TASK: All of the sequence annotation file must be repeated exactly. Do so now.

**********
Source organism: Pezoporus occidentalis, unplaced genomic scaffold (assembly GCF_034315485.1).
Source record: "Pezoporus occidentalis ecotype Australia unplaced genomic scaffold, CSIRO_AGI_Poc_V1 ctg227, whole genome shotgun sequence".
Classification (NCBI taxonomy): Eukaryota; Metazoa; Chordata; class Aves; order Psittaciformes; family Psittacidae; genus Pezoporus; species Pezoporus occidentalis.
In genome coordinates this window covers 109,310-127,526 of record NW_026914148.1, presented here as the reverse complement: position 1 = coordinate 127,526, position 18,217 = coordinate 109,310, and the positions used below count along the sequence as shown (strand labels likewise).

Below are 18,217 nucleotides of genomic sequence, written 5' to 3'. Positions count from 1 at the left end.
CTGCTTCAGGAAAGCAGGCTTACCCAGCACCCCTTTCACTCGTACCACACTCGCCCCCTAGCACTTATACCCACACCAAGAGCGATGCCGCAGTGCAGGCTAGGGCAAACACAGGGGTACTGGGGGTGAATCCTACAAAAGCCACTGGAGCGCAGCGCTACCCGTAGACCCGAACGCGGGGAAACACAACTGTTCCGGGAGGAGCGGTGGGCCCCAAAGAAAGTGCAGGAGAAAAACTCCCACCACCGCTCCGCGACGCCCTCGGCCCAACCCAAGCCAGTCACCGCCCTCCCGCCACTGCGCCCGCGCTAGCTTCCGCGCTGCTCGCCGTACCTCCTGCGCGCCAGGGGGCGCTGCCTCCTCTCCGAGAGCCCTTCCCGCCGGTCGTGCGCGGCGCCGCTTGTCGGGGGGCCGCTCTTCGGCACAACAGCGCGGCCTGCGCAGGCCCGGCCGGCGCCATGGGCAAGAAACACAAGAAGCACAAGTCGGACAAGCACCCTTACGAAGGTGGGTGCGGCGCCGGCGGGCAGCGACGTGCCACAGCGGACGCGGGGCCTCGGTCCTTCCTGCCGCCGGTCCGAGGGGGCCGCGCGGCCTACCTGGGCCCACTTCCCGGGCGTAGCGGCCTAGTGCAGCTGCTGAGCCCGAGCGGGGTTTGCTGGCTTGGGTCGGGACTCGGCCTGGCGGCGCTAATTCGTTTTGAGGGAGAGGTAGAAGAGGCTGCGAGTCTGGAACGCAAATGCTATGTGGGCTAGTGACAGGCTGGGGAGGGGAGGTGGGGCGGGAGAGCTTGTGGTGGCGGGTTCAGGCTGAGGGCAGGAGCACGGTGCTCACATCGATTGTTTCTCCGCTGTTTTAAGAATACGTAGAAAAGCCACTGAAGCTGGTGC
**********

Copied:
Source organism: Pezoporus occidentalis, unplaced genomic scaffold (assembly GCF_034315485.1).
Source record: "Pezoporus occidentalis ecotype Australia unplaced genomic scaffold, CSIRO_AGI_Poc_V1 ctg227, whole genome shotgun sequence".
Classification (NCBI taxonomy): Eukaryota; Metazoa; Chordata; class Aves; order Psittaciformes; family Psittacidae; genus Pezoporus; species Pezoporus occidentalis.
In genome coordinates this window covers 109,310-127,526 of record NW_026914148.1, presented here as the reverse complement: position 1 = coordinate 127,526, position 18,217 = coordinate 109,310, and the positions used below count along the sequence as shown (strand labels likewise).

Below are 18,217 nucleotides of genomic sequence, written 5' to 3'. Positions count from 1 at the left end.
CTGCTTCAGGAAAGCAGGCTTACCCAGCACCCCTTTCACTCGTACCACACTCGCCCCCTAGCACTTATACCCACACCAAGAGCGATGCCGCAGTGCAGGCTAGGGCAAACACAGGGGTACTGGGGGTGAATCCTACAAAAGCCACTGGAGCGCAGCGCTACCCGTAGACCCGAACGCGGGGAAACACAACTGTTCCGGGAGGAGCGGTGGGCCCCAAAGAAAGTGCAGGAGAAAAACTCCCACCACCGCTCCGCGACGCCCTCGGCCCAACCCAAGCCAGTCACCGCCCTCCCGCCACTGCGCCCGCGCTAGCTTCCGCGCTGCTCGCCGTACCTCCTGCGCGCCAGGGGGCGCTGCCTCCTCTCCGAGAGCCCTTCCCGCCGGTCGTGCGCGGCGCCGCTTGTCGGGGGGCCGCTCTTCGGCACAACAGCGCGGCCTGCGCAGGCCCGGCCGGCGCCATGGGCAAGAAACACAAGAAGCACAAGTCGGACAAGCACCCTTACGAAGGTGGGTGCGGCGCCGGCGGGCAGCGACGTGCCACAGCGGACGCGGGGCCTCGGTCCTTCCTGCCGCCGGTCCGAGGGGGCCGCGCGGCCTACCTGGGCCCACTTCCCGGGCGTAGCGGCCTAGTGCAGCTGCTGAGCCCGAGCGGGGTTTGCTGGCTTGGGTCGGGACTCGGCCTGGCGGCGCTAATTCGTTTTGAGGGAGAGGTAGAAGAGGCTGCGAGTCTGGAACGCAAATGCTATGTGGGCTAGTGACAGGCTGGGGAGGGGAGGTGGGGCGGGAGAGCTTGTGGTGGCGGGTTCAGGCTGAGGGCAGGAGCACGGTGCTCACATCGATTGTTTCTCCGCTGTTTTAAGAATACGTAGAAAAGCCACTGAAGCTGGTGC